sign outside the entrance to the building of the Consulate General of Russia in San Francisco.Stephen Lam / Reuters

Updated at 5:36 p.m. ET

It’s become almost a cliché to invoke the Cold War in the context of current U.S.-Russia relations, but the ongoing tit-for-tat expulsions of diplomats and closures of diplomatic facilities resemble that era not just in the tensions, but in the tactics. Thursday’s U.S. order to Russia to shut its consulate in San Francisco was the latest in a series of retaliatory measures that began last December—and it also coincided with the arrival in Washington of Anatoly Antonov, the new Russian ambassador to the U.S.

Antonov responded, according to the AFP’s reporter in Moscow, by quoting Lenin on the “hysterical impulses” of the U.S. versus the “iron battalions of the [Russian] proletariat.”

U.S.-Russia relations have been dismal for several years, with Russia’s 2014 annexation of Ukraine’s Crimean peninsula marking a particularly low point, at least until Russia’s meddling in the U.S. presidential elections in 2016. This new battle of diplomatic expulsions began last December when President Obama kicked out 30 Russian diplomats from the U.S. and seized Russian diplomatic compounds in New York and Maryland to retaliate for Moscow’s election interference. The Kremlin waited until late July—in hopes the Trump administration would reverse the course set by its predecessor—but then it ordered the U.S. to reduce its diplomatic staff in the country by 755 people (mostly Russian employees) and seized two U.S. diplomatic properties in Russia.

On Thursday, the Trump administration retaliated to that retaliation: The State Department ordered Russia to close by September 2 its consulate general in San Francisco, a chancery annex in Washington, D.C., and a consular annex in New York City. (The move does not, so far, mean additional expulsions of diplomatic staff.) The action means each country will now have three consulates in the other. The U.S. consulates in Russia are in Saint Petersburg, Vladivostok, and Yekaterinburg. By the time it complies with the State order, Russia will have consulates in New York, Seattle, and Houston.

“While there will continue to be a disparity in the number of diplomatic and consular annexes, we have chosen to allow the Russian Government to maintain some of its annexes in an effort to arrest the downward spiral in our relationship,” Heather Nauert, the State Department’s spokeswoman, said in a statement.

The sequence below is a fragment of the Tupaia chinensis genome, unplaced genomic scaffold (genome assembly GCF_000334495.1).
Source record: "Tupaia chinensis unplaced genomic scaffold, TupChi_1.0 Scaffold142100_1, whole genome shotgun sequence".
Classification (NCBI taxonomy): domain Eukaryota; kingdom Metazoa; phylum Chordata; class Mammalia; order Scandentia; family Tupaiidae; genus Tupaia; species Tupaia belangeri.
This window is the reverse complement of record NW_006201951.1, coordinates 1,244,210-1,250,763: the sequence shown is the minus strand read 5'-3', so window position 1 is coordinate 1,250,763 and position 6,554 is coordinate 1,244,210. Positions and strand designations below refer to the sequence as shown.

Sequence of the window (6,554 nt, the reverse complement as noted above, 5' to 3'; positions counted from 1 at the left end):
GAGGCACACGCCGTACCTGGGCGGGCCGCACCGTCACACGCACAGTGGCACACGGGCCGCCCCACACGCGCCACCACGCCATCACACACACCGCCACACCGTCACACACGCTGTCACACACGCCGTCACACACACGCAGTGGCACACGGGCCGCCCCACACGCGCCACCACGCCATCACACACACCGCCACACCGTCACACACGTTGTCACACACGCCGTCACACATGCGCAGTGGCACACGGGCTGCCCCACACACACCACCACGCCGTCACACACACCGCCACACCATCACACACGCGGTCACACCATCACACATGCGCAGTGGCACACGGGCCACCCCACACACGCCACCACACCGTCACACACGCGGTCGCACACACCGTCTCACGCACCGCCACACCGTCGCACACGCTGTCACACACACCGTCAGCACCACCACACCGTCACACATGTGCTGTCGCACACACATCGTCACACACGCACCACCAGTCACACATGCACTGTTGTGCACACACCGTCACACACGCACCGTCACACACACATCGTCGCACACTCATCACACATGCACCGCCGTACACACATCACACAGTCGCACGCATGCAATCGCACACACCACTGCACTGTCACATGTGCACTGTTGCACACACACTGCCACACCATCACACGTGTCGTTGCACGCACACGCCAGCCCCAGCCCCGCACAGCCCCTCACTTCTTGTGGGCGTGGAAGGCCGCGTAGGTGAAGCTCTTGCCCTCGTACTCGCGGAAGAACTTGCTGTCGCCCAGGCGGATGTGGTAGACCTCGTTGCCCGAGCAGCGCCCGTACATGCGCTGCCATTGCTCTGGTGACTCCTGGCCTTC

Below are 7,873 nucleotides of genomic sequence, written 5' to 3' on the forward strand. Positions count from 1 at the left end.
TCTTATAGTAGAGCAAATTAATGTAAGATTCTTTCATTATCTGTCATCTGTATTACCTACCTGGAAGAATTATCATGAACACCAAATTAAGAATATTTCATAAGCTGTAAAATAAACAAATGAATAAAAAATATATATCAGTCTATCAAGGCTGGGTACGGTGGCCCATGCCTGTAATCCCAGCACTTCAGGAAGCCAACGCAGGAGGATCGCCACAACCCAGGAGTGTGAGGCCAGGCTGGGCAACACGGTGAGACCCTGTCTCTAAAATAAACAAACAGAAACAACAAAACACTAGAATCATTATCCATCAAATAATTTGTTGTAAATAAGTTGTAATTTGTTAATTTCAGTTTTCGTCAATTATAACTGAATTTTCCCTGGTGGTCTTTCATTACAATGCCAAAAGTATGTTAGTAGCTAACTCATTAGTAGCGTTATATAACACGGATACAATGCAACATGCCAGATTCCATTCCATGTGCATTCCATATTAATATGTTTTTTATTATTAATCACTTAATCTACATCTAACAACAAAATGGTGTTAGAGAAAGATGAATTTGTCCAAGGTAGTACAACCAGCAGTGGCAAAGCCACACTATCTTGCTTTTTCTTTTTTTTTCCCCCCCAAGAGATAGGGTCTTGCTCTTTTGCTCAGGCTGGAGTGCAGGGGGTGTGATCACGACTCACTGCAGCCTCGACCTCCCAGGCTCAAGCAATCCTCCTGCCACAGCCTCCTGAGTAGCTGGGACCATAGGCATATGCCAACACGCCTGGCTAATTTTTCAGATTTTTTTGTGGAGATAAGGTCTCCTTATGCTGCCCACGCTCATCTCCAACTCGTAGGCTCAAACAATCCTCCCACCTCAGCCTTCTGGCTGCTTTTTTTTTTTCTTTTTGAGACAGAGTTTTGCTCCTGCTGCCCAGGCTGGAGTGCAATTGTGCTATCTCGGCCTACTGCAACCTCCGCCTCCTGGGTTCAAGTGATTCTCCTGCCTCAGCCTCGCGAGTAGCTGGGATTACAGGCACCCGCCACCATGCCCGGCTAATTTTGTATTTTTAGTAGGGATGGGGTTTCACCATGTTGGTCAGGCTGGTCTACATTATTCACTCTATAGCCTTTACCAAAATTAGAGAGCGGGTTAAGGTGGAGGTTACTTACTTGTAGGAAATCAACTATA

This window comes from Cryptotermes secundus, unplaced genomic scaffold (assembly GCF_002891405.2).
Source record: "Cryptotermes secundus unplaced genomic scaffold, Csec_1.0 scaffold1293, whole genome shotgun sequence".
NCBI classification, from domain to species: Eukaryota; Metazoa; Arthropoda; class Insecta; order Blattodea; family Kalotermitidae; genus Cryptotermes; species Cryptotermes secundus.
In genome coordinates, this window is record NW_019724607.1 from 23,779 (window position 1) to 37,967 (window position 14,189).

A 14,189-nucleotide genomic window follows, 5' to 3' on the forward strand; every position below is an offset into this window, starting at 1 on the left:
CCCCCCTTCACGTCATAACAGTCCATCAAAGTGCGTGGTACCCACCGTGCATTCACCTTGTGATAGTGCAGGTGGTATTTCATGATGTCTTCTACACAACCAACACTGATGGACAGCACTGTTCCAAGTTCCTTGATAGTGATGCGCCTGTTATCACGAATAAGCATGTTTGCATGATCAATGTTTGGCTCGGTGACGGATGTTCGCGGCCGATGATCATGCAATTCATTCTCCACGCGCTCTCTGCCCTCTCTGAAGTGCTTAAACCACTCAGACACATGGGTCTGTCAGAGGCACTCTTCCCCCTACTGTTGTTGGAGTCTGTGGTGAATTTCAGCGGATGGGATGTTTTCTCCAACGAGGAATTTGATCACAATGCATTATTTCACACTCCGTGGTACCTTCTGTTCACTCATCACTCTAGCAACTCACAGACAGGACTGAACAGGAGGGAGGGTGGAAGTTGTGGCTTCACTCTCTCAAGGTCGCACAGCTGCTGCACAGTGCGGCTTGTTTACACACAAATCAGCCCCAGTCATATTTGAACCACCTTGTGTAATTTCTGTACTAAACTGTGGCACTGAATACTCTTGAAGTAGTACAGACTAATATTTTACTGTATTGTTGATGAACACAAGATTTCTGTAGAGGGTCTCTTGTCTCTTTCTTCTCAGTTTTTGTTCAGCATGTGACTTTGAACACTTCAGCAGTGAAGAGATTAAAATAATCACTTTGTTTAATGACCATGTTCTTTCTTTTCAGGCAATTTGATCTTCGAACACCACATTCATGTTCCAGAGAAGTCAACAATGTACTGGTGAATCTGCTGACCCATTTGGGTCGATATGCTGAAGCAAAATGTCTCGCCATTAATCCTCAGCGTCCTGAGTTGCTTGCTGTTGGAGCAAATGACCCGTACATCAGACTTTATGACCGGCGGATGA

Meanwhile, the U.S. and Russia are in some places cooperating on issues like counterterrorism, but remain at odds on Ukraine, where the Russian annexation of Crimea and covert incursion into Eastern Ukraine has prompted U.S. sanctions—both unilateral and coordinated with the EU. It’s unclear how many Russians will be affected by Thursday’s move, which the State Department said it was undertaking in the “spirit of parity” following Putin’s dramatic expulsions from earlier in the summer. The number of people employed by the U.S. mission in Russia is now at 455—a number that’s significantly lower than the 1,279 staffers (including 934 local hires) employed by the mission in 2013. In 2006, the number was 1,779.

Diplomatic and other expulsions were relatively common during the Cold War, when the U.S. and the Soviet Union faced off as the world’s two superpowers with opposing ideologies. Each country expelled diplomats accused of being spies. The biggest expulsion of the Cold War from the American side came in the fall of 1986, when President Ronald Reagan ordered 80 Soviet diplomats to leave at once to, in the words of The New York Times at the time, “reduce the ability of the Soviet Embassy to conduct espionage.” Like today’s order to close the consulate, that move occurred in the context of a volley of punishments and counterpunishments spinning out from one event: the arrest of an alleged Soviet spy working at the United Nations. Within a few rounds, the Soviets had pulled all of their staff from the U.S. Embassy in Moscow. As Daniel Fried, who worked on the State Department’s Soviet desk at the time, wrote in The Atlantic recently, “Few recall the details of these Reagan-era fights. But many remember that the 1980s ended badly for the Soviet Union.”

In an interview, Fried, the former assistant secretary of secretary of state for Europe, who is now at the Atlantic Council, said the Cold War-era expulsion cycle yielded some insights for today. “At some point, it ends—and [the current tit-for-tat] could end after this. But it may not, and you have to be prepared to take another hit. The lesson we learned in the ’80s was … don’t be afraid of getting into one of these cycles. … The other lesson is, when you’re in a bad cycle with the Russians, don’t be too anxious to find a way out of it. … Don’t feel obliged to be ‘creative,’ which could easily degenerate into racing to the Russians with various proposals, all of which could end up involving concessions on our part. Don’t be desperate. … We are the stronger power.”

Even after that, expulsions picked up again, when in 2001 Robert Hanssen, a senior FBI agent, was discovered to have been a Russian spy. The U.S. expelled 50 Russian diplomats in response. Nine years later, there was more: This time the two countries traded spies—10 Russian agents in the U.S., including the infamous Anna Chapman, for four Russians jailed for their contacts with the West.

Thursday’s State Department statement expressed the hope that the latest round would represent the end of retaliatory measures. Now the Russians get to decide.

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